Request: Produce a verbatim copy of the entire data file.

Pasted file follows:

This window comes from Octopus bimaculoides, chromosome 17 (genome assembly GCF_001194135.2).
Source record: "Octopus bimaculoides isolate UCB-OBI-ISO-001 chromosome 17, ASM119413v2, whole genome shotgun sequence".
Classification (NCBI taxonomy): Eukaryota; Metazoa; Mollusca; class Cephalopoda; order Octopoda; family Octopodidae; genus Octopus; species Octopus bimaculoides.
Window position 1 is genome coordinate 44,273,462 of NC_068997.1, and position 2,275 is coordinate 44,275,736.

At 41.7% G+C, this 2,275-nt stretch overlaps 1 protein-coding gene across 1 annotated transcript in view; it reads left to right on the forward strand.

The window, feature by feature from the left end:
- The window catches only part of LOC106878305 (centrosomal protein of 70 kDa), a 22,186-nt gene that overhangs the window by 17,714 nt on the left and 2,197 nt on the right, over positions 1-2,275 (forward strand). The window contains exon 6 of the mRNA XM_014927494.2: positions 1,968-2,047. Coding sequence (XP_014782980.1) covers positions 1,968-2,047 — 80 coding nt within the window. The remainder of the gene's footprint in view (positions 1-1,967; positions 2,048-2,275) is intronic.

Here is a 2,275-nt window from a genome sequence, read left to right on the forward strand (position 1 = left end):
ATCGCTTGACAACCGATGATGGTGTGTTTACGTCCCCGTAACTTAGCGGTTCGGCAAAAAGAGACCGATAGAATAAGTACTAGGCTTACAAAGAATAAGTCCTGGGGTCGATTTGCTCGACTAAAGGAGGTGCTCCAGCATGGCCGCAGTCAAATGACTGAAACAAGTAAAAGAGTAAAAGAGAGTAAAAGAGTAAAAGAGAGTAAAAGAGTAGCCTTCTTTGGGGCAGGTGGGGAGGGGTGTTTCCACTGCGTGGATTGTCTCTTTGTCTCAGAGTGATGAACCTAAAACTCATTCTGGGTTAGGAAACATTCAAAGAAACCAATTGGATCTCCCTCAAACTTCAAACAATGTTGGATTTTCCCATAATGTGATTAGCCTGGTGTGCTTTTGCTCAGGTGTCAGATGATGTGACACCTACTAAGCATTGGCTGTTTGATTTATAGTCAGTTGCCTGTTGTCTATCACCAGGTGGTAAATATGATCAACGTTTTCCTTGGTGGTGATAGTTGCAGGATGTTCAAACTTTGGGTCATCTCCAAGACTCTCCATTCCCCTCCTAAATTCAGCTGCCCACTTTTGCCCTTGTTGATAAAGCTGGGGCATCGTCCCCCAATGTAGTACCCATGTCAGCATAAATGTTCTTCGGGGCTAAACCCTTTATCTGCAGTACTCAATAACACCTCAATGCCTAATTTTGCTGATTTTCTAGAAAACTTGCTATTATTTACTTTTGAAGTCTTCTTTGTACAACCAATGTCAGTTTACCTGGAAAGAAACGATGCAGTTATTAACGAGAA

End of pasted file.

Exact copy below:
This window comes from Octopus bimaculoides, chromosome 17 (genome assembly GCF_001194135.2).
Source record: "Octopus bimaculoides isolate UCB-OBI-ISO-001 chromosome 17, ASM119413v2, whole genome shotgun sequence".
Classification (NCBI taxonomy): Eukaryota; Metazoa; Mollusca; class Cephalopoda; order Octopoda; family Octopodidae; genus Octopus; species Octopus bimaculoides.
Window position 1 is genome coordinate 44,273,462 of NC_068997.1, and position 2,275 is coordinate 44,275,736.

At 41.7% G+C, this 2,275-nt stretch overlaps 1 protein-coding gene across 1 annotated transcript in view; it reads left to right on the forward strand.

The window, feature by feature from the left end:
- The window catches only part of LOC106878305 (centrosomal protein of 70 kDa), a 22,186-nt gene that overhangs the window by 17,714 nt on the left and 2,197 nt on the right, over positions 1-2,275 (forward strand). The window contains exon 6 of the mRNA XM_014927494.2: positions 1,968-2,047. Coding sequence (XP_014782980.1) covers positions 1,968-2,047 — 80 coding nt within the window. The remainder of the gene's footprint in view (positions 1-1,967; positions 2,048-2,275) is intronic.

Here is a 2,275-nt window from a genome sequence, read left to right on the forward strand (position 1 = left end):
ATCGCTTGACAACCGATGATGGTGTGTTTACGTCCCCGTAACTTAGCGGTTCGGCAAAAAGAGACCGATAGAATAAGTACTAGGCTTACAAAGAATAAGTCCTGGGGTCGATTTGCTCGACTAAAGGAGGTGCTCCAGCATGGCCGCAGTCAAATGACTGAAACAAGTAAAAGAGTAAAAGAGAGTAAAAGAGTAAAAGAGAGTAAAAGAGTAGCCTTCTTTGGGGCAGGTGGGGAGGGGTGTTTCCACTGCGTGGATTGTCTCTTTGTCTCAGAGTGATGAACCTAAAACTCATTCTGGGTTAGGAAACATTCAAAGAAACCAATTGGATCTCCCTCAAACTTCAAACAATGTTGGATTTTCCCATAATGTGATTAGCCTGGTGTGCTTTTGCTCAGGTGTCAGATGATGTGACACCTACTAAGCATTGGCTGTTTGATTTATAGTCAGTTGCCTGTTGTCTATCACCAGGTGGTAAATATGATCAACGTTTTCCTTGGTGGTGATAGTTGCAGGATGTTCAAACTTTGGGTCATCTCCAAGACTCTCCATTCCCCTCCTAAATTCAGCTGCCCACTTTTGCCCTTGTTGATAAAGCTGGGGCATCGTCCCCCAATGTAGTACCCATGTCAGCATAAATGTTCTTCGGGGCTAAACCCTTTATCTGCAGTACTCAATAACACCTCAATGCCTAATTTTGCTGATTTTCTAGAAAACTTGCTATTATTTACTTTTGAAGTCTTCTTTGTACAACCAATGTCAGTTTACCTGGAAAGAAACGATGCAGTTATTAACGAGAA